Six students in the Electrical and Computer Engineering Department (ECE) have taken advantage of an innovative departmental learning center, called M5, to launch their own enterprising recording studio, which looks to attract lots of business from local musical groups that have trouble finding affordable recording facilities. The new student business is named Studio M5, fittingly enough, and its market plan is to offer professional recording services for reasonable rates. Studio M5 is already attracting recording artists ranging from a classical music professor, to an acappella group, to a funk band.
“Our main target market is the Five College community,” says Chris Garry, who is a sort of CEO-in-waiting at Studio M5. “Our chief asset is that we are much less expensive than any of the established recording studios in the area. We are the place to come for local musical groups who don’t have the money to hire out big studios. That’s our niche.”
Garry will take over as head of Studio M5 when its founding member, James Rutter, graduates in May. Studio M5 was only a gleam in Rutter’s eye only a few months ago, until ECE Professor Baird Soules, who is in charge of the experimental learning M5 facility, offered him a space to establish a recording studio.
“The way this started,” says Rutter, “is that over winter break I locked myself in my basement with my band and some other musicians, and we just recorded a bunch of music. I came back here, and Professor Soules had this room in M5 that wasn’t being used, so I said to him, ‘I’m very involved with recording right now, and I’d like to make really good use of this space.’”
It was a perfect use for M5, which is a year-old open learning environment whose mission is to enable ECE undergraduates to boot up their technical interests through experimentation, exploration, interaction, and entrepreneurship, based on the model of students teaching other students. Studio M5 is very much in the spirit of M5 itself, in terms of both its built-in entrepreneurial and learning functions.
“One purpose of the business is to get a bunch of ECE students interested in audio engineering,” says Garry. “We want it to be a place where musically talented engineering students can express themselves and learn a bit more about audio engineering. And then there’s another side of it in which Five-College students come in here as part of the business.”
The equipment, in this case, includes a digital audio workstation for recording, routing, manipulating, and mixing sound; “isolation pads,” which create the effect of a recording booth; and a selection of good microphones.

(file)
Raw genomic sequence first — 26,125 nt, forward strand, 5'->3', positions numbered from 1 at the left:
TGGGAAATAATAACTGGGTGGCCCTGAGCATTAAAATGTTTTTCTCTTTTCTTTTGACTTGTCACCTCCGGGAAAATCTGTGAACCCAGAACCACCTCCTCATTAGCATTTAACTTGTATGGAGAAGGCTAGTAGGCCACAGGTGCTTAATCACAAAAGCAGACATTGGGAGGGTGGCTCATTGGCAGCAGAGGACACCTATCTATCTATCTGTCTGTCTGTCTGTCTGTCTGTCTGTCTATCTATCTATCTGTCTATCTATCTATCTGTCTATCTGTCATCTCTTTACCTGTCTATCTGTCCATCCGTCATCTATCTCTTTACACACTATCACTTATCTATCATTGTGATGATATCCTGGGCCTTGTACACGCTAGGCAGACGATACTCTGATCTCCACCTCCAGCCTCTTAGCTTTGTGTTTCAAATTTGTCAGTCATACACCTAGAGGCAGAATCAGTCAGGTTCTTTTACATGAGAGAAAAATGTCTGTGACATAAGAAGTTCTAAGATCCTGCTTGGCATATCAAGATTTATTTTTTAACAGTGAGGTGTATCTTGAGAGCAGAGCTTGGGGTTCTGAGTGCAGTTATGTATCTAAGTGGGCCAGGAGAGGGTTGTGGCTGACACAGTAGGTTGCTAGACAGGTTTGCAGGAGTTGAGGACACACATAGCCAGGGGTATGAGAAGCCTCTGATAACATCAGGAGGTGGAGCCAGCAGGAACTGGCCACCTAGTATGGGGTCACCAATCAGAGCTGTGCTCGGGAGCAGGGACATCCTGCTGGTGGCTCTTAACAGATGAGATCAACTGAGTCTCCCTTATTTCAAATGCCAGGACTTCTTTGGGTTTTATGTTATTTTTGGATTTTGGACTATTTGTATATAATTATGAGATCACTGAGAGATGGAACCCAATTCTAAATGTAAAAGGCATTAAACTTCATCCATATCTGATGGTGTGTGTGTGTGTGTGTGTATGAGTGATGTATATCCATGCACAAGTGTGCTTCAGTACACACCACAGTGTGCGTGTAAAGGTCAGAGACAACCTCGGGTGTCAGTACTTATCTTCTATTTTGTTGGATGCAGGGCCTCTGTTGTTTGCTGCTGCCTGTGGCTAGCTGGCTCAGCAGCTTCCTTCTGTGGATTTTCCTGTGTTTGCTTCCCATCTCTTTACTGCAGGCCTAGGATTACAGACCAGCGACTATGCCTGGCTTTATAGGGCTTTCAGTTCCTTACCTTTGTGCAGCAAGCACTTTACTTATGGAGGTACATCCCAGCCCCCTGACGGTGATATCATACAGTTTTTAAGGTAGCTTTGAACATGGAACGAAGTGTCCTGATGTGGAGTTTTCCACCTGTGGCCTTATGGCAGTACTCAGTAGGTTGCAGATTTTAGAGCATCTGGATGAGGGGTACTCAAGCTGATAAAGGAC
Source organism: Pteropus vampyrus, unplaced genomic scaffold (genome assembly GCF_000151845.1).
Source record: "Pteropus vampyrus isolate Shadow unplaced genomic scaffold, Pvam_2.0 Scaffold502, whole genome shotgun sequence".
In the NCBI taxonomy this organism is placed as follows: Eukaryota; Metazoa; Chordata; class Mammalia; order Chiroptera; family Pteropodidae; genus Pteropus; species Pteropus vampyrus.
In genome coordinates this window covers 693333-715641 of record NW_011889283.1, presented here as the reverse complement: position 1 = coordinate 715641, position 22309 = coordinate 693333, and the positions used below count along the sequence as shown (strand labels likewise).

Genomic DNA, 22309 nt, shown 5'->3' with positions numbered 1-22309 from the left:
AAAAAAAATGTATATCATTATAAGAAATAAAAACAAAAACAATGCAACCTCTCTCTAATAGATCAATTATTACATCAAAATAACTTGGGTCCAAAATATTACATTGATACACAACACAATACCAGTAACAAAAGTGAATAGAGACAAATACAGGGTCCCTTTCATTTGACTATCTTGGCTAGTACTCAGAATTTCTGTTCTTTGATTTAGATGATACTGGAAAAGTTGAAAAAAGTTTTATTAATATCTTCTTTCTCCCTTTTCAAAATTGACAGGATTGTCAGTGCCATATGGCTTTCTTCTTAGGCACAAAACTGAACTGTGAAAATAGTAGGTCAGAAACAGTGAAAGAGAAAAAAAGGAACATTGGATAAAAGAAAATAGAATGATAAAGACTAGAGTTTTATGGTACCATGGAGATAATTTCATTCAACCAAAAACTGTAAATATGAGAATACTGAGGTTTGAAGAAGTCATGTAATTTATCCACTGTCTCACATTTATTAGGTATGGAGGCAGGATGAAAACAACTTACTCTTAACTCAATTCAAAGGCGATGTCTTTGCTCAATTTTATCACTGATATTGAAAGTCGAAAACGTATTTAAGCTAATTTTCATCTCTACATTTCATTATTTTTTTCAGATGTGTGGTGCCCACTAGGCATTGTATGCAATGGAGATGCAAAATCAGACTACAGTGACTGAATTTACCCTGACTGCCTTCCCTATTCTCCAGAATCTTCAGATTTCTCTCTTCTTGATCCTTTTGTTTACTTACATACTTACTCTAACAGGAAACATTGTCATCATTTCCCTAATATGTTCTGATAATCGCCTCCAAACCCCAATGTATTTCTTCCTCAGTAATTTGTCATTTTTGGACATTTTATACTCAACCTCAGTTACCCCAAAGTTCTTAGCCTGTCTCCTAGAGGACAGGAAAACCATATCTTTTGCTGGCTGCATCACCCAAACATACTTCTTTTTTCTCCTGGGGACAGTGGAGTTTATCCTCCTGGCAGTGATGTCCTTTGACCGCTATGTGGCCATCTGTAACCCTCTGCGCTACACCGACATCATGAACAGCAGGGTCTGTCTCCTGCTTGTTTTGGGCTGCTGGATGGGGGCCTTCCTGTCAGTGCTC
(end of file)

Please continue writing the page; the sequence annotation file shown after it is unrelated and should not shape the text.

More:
“These various mikes are as important to a recording engineer as an extensive color palette is to a painter,” says Rutter. “They create the color and texture of a recording. The mikes are the basic tools we have for capturing a professional recording.”
One of the most important elements of a digital recording studio is the software. The software used by Studio M5 is Apple’s Logic Pro, a complete set of professional applications that lets you write, record, edit, mix, and perform. Apple claims that Logic Pro is also the largest collection of modeled instruments, sampler instruments, effect plug-ins, and audio loops ever put in a single box.
“Good software allows us to compensate for not having the money to create an expensive recording studio,” says Garry. “If you want to make good-quality music in your recording, you need microphones to record the vocals and to take audio samples, and you use those samples to make beats for the music. And you need the powerful software to mix that together.”
“With Logic Pro, I can have a singer sit over there in between those two isolation pads,” adds Rutter, “which take the place of a sound booth for us, and I can get this really nice recording of just the voice. No acoustical artifacts. Then I can add all those effects to really beef it up.”
The Studio M5 crew doesn’t want ECE students to forget that the facility is there to serve them. “We don’t want ECE students to get the impression that this is exclusively a student-run business and they can’t come down here to find out about sound recording,” says Garry. “We are glad to teach them about the studio, and ECE students are welcome to use the studio. We’re not just here for ourselves. We want to make all the resources here available to ECE students.” (April 2010)